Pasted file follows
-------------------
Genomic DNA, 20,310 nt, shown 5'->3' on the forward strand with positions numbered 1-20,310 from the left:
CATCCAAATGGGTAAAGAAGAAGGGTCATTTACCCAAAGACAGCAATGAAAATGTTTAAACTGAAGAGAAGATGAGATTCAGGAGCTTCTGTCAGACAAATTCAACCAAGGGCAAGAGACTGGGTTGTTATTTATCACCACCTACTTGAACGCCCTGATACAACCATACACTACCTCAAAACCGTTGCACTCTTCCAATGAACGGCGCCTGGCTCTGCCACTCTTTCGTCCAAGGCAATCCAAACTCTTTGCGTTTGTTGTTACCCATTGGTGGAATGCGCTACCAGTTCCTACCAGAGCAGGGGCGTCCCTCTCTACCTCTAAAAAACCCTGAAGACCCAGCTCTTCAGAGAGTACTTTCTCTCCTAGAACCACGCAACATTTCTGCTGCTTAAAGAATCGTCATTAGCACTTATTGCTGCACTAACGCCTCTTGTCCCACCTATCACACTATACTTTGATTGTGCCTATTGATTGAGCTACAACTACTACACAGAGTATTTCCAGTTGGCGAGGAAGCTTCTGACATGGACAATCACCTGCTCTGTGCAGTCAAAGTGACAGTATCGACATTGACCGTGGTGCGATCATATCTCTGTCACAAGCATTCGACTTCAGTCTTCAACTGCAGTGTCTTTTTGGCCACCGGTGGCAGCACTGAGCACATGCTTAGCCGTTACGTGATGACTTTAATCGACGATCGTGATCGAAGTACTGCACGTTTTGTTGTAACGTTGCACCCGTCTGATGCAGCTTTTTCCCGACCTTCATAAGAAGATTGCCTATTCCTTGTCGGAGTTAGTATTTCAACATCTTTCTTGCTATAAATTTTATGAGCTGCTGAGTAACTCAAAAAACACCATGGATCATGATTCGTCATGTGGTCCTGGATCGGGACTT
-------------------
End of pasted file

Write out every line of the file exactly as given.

Genomic DNA, 20,310 nt, shown 5'->3' on the forward strand with positions numbered 1-20,310 from the left:
CATCCAAATGGGTAAAGAAGAAGGGTCATTTACCCAAAGACAGCAATGAAAATGTTTAAACTGAAGAGAAGATGAGATTCAGGAGCTTCTGTCAGACAAATTCAACCAAGGGCAAGAGACTGGGTTGTTATTTATCACCACCTACTTGAACGCCCTGATACAACCATACACTACCTCAAAACCGTTGCACTCTTCCAATGAACGGCGCCTGGCTCTGCCACTCTTTCGTCCAAGGCAATCCAAACTCTTTGCGTTTGTTGTTACCCATTGGTGGAATGCGCTACCAGTTCCTACCAGAGCAGGGGCGTCCCTCTCTACCTCTAAAAAACCCTGAAGACCCAGCTCTTCAGAGAGTACTTTCTCTCCTAGAACCACGCAACATTTCTGCTGCTTAAAGAATCGTCATTAGCACTTATTGCTGCACTAACGCCTCTTGTCCCACCTATCACACTATACTTTGATTGTGCCTATTGATTGAGCTACAACTACTACACAGAGTATTTCCAGTTGGCGAGGAAGCTTCTGACATGGACAATCACCTGCTCTGTGCAGTCAAAGTGACAGTATCGACATTGACCGTGGTGCGATCATATCTCTGTCACAAGCATTCGACTTCAGTCTTCAACTGCAGTGTCTTTTTGGCCACCGGTGGCAGCACTGAGCACATGCTTAGCCGTTACGTGATGACTTTAATCGACGATCGTGATCGAAGTACTGCACGTTTTGTTGTAACGTTGCACCCGTCTGATGCAGCTTTTTCCCGACCTTCATAAGAAGATTGCCTATTCCTTGTCGGAGTTAGTATTTCAACATCTTTCTTGCTATAAATTTTATGAGCTGCTGAGTAACTCAAAAAACACCATGGATCATGATTCGTCATGTGGTCCTGGATCGGGACTT